Thursday, 31 January 2013

Bus tunnel plan for Cambridge

Those of us who use the guided busway are painfully aware of the delays cause by traffic conditions on the ordinary roads - mainly in central Cambridge, but also at times in St Ives.

Today, the Cambridge News has published an article about a £190 million scheme to explore  'innovative sub-surface solutions' to Cambridge's traffic problems.  This is a revival of an idea, first proposed in 2008, to build a network of tunnels under the city centre from Castle Hill to Coldham's Common. There would be underground bus stations a below Christ's Pieces and the Grafton Centre and possibly a link to the Railway Station.

It is reckoned that traffic delays cost businesses in Cambridge £1 billion a year.

The tunnel scheme is one possibility for trying to sort out Cambridge's transport problems  and Cambridgeshire County Council and Cambridge City Council are putting in a bid to the Government for funding.

Click here to read the article.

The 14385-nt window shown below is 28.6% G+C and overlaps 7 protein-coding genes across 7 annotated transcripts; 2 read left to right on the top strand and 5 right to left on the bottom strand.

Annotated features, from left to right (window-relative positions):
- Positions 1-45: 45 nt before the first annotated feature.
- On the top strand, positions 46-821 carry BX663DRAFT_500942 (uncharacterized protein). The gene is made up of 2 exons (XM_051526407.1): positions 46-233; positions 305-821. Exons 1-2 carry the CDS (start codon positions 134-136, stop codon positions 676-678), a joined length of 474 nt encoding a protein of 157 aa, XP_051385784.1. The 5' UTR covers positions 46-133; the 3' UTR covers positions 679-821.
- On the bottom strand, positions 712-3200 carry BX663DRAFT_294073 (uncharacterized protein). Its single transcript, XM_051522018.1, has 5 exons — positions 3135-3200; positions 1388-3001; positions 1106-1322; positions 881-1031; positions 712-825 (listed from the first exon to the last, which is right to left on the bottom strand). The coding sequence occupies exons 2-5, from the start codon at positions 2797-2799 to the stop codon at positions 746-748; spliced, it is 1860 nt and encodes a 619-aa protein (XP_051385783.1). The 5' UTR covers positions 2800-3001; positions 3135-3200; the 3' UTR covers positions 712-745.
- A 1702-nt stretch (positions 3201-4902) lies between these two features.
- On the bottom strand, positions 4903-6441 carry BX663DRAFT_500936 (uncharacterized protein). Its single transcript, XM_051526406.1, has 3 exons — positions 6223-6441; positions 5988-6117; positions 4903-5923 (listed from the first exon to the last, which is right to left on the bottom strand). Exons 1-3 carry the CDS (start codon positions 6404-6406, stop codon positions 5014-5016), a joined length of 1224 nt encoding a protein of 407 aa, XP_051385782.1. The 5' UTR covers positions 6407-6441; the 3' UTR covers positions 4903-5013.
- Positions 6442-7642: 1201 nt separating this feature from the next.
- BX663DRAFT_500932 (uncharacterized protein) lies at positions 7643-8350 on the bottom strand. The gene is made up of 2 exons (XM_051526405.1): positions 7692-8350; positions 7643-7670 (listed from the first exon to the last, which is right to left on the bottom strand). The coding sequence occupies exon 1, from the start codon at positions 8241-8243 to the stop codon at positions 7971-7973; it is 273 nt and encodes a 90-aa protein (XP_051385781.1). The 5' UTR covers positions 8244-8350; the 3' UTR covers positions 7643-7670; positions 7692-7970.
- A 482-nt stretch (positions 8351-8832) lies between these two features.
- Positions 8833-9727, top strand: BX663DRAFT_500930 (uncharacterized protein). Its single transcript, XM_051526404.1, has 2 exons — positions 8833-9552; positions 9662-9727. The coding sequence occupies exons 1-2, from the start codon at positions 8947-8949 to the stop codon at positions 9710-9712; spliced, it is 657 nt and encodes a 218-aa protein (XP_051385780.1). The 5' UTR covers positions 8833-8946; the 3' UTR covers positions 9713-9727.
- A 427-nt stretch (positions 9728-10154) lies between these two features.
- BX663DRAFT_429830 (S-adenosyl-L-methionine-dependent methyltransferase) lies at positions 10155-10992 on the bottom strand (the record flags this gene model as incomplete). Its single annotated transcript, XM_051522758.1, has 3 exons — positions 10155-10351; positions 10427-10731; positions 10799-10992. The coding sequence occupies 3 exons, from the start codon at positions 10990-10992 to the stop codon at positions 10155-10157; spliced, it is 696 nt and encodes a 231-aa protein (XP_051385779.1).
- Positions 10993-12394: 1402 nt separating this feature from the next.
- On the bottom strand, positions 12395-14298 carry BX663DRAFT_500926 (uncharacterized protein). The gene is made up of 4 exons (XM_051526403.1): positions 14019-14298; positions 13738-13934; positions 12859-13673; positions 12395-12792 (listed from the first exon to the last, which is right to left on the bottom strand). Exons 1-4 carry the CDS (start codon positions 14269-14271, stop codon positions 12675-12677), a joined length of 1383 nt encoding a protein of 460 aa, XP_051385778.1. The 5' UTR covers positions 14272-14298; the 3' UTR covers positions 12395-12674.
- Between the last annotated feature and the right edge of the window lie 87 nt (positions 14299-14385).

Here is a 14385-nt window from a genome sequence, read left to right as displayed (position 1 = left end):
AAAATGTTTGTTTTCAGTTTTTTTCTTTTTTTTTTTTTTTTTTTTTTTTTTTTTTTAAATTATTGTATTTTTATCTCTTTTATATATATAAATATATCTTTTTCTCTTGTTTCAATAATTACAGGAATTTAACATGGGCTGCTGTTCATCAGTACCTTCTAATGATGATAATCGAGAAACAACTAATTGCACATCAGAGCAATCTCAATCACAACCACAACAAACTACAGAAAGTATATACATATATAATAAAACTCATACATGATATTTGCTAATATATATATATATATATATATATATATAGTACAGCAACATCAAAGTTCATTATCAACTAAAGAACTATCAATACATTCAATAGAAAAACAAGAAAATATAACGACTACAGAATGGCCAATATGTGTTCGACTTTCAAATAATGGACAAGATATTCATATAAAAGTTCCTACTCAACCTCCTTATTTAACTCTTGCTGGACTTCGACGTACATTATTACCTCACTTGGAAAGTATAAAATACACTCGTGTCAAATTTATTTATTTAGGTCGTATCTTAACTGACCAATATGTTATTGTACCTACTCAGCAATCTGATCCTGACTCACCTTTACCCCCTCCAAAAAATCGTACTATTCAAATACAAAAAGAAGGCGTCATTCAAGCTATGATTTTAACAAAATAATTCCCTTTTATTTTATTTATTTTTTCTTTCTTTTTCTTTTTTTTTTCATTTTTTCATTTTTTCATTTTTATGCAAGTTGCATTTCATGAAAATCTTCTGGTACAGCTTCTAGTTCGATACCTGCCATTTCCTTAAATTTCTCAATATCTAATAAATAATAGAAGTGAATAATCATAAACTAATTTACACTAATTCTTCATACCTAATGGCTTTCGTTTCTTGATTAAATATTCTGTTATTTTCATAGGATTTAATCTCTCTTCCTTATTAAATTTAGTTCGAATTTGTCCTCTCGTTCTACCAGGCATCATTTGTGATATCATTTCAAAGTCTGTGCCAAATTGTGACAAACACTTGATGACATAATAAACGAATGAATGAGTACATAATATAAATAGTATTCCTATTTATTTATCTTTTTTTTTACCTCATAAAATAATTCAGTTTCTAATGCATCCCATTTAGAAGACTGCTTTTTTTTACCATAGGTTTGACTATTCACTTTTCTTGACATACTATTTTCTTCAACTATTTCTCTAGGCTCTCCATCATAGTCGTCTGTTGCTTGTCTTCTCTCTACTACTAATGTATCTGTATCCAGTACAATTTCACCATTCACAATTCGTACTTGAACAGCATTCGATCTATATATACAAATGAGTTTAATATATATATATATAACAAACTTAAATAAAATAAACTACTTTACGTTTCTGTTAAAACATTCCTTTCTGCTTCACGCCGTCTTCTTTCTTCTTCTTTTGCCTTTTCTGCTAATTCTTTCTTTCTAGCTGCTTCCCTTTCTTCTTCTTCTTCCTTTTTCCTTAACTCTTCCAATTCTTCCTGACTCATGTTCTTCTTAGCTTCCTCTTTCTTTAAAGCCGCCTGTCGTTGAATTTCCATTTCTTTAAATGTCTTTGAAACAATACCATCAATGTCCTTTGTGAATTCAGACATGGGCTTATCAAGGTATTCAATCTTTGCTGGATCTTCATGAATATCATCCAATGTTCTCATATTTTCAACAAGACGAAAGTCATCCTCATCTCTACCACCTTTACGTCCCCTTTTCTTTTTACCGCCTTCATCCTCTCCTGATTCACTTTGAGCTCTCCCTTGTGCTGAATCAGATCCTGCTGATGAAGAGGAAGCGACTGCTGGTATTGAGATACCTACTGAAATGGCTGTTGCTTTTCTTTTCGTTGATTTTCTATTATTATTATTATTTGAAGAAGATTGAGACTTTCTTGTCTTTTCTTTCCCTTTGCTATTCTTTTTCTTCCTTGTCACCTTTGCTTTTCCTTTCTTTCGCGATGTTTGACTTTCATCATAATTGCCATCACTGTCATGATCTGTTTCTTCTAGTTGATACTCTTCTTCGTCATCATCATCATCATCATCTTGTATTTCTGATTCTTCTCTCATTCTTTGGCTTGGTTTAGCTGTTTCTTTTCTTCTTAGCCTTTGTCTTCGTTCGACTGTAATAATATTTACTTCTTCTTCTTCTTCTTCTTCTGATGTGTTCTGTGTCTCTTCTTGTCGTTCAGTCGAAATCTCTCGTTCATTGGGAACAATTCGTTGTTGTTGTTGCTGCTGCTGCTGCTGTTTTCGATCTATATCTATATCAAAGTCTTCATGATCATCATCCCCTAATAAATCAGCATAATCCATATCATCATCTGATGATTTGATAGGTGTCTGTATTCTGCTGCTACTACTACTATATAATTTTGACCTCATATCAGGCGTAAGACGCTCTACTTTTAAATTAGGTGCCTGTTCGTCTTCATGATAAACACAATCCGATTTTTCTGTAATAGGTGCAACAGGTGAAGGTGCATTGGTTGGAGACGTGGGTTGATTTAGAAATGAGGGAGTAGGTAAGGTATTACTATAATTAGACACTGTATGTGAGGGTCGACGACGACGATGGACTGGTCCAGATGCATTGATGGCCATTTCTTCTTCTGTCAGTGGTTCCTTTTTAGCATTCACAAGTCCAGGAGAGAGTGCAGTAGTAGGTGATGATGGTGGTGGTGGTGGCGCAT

1 comment:

  1. There are serious problems - tunnels must be double width as vehicles travelling in single-line tunnels must have end doors for evacuation in emergency (as on the London tube, Tyne-Wear Metro etc). Buses cannot have end doors. With diesel buses there must be ventilation shafts at regular intervals and there is little space on the surface for underground station entrances. The gradient from Castle Hill to beneath the river would be remarkably steep, and where would the tunnel entrance be? Since 1950 there has been a series of impracticable transport proposals for Cambridge; none of them happened, and this is the latest one.

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